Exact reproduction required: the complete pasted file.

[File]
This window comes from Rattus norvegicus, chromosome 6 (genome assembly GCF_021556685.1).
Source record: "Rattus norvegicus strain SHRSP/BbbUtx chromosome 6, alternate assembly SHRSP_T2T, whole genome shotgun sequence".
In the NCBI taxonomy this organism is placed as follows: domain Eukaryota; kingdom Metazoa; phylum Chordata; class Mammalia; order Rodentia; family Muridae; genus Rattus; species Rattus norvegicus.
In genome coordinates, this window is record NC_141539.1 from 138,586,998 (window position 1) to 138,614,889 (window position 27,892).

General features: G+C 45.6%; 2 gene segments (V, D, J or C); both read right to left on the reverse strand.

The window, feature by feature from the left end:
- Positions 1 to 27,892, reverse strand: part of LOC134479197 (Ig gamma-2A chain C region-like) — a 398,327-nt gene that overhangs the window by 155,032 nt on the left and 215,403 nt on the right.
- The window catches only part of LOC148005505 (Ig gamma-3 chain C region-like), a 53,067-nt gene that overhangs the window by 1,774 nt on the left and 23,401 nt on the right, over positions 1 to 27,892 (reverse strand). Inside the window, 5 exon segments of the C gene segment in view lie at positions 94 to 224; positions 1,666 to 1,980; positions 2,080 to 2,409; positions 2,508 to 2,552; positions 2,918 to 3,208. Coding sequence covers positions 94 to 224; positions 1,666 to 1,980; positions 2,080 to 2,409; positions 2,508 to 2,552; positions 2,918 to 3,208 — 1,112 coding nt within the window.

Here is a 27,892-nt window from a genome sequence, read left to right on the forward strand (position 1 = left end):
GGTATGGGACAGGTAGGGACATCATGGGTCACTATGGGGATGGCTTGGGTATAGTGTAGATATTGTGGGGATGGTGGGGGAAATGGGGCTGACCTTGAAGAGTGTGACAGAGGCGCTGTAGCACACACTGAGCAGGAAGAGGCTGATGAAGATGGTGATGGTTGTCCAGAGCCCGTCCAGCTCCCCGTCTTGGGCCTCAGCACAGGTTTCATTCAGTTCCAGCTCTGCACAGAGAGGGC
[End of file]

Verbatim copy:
This window comes from Rattus norvegicus, chromosome 6 (genome assembly GCF_021556685.1).
Source record: "Rattus norvegicus strain SHRSP/BbbUtx chromosome 6, alternate assembly SHRSP_T2T, whole genome shotgun sequence".
In the NCBI taxonomy this organism is placed as follows: domain Eukaryota; kingdom Metazoa; phylum Chordata; class Mammalia; order Rodentia; family Muridae; genus Rattus; species Rattus norvegicus.
In genome coordinates, this window is record NC_141539.1 from 138,586,998 (window position 1) to 138,614,889 (window position 27,892).

General features: G+C 45.6%; 2 gene segments (V, D, J or C); both read right to left on the reverse strand.

The window, feature by feature from the left end:
- Positions 1 to 27,892, reverse strand: part of LOC134479197 (Ig gamma-2A chain C region-like) — a 398,327-nt gene that overhangs the window by 155,032 nt on the left and 215,403 nt on the right.
- The window catches only part of LOC148005505 (Ig gamma-3 chain C region-like), a 53,067-nt gene that overhangs the window by 1,774 nt on the left and 23,401 nt on the right, over positions 1 to 27,892 (reverse strand). Inside the window, 5 exon segments of the C gene segment in view lie at positions 94 to 224; positions 1,666 to 1,980; positions 2,080 to 2,409; positions 2,508 to 2,552; positions 2,918 to 3,208. Coding sequence covers positions 94 to 224; positions 1,666 to 1,980; positions 2,080 to 2,409; positions 2,508 to 2,552; positions 2,918 to 3,208 — 1,112 coding nt within the window.

Here is a 27,892-nt window from a genome sequence, read left to right on the forward strand (position 1 = left end):
GGTATGGGACAGGTAGGGACATCATGGGTCACTATGGGGATGGCTTGGGTATAGTGTAGATATTGTGGGGATGGTGGGGGAAATGGGGCTGACCTTGAAGAGTGTGACAGAGGCGCTGTAGCACACACTGAGCAGGAAGAGGCTGATGAAGATGGTGATGGTTGTCCAGAGCCCGTCCAGCTCCCCGTCTTGGGCCTCAGCACAGGTTTCATTCAGTTCCAGCTCTGCACAGAGAGGGC